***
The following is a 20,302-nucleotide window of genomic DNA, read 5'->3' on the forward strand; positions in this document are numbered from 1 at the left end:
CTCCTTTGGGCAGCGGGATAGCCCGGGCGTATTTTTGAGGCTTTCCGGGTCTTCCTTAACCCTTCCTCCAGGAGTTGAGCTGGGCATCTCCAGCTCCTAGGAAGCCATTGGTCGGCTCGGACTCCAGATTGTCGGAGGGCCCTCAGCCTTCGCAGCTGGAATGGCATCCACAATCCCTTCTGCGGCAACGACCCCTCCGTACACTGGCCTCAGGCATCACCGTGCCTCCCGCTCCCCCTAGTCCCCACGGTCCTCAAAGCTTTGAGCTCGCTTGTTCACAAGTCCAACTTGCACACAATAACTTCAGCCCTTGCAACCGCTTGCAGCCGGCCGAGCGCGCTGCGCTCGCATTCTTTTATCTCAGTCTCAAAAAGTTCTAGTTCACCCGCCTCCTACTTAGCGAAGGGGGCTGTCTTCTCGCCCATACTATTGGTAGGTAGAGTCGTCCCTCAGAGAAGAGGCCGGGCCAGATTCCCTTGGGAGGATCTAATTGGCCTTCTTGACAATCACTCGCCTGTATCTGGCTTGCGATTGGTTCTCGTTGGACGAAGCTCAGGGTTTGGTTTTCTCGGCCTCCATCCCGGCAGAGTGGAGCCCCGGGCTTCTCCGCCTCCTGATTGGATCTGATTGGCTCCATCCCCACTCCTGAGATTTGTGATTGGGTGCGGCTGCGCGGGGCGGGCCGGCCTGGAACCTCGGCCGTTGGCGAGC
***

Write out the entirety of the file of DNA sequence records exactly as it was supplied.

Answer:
The following is a 20,302-nucleotide window of genomic DNA, read 5'->3' on the forward strand; positions in this document are numbered from 1 at the left end:
CTCCTTTGGGCAGCGGGATAGCCCGGGCGTATTTTTGAGGCTTTCCGGGTCTTCCTTAACCCTTCCTCCAGGAGTTGAGCTGGGCATCTCCAGCTCCTAGGAAGCCATTGGTCGGCTCGGACTCCAGATTGTCGGAGGGCCCTCAGCCTTCGCAGCTGGAATGGCATCCACAATCCCTTCTGCGGCAACGACCCCTCCGTACACTGGCCTCAGGCATCACCGTGCCTCCCGCTCCCCCTAGTCCCCACGGTCCTCAAAGCTTTGAGCTCGCTTGTTCACAAGTCCAACTTGCACACAATAACTTCAGCCCTTGCAACCGCTTGCAGCCGGCCGAGCGCGCTGCGCTCGCATTCTTTTATCTCAGTCTCAAAAAGTTCTAGTTCACCCGCCTCCTACTTAGCGAAGGGGGCTGTCTTCTCGCCCATACTATTGGTAGGTAGAGTCGTCCCTCAGAGAAGAGGCCGGGCCAGATTCCCTTGGGAGGATCTAATTGGCCTTCTTGACAATCACTCGCCTGTATCTGGCTTGCGATTGGTTCTCGTTGGACGAAGCTCAGGGTTTGGTTTTCTCGGCCTCCATCCCGGCAGAGTGGAGCCCCGGGCTTCTCCGCCTCCTGATTGGATCTGATTGGCTCCATCCCCACTCCTGAGATTTGTGATTGGGTGCGGCTGCGCGGGGCGGGCCGGCCTGGAACCTCGGCCGTTGGCGAGC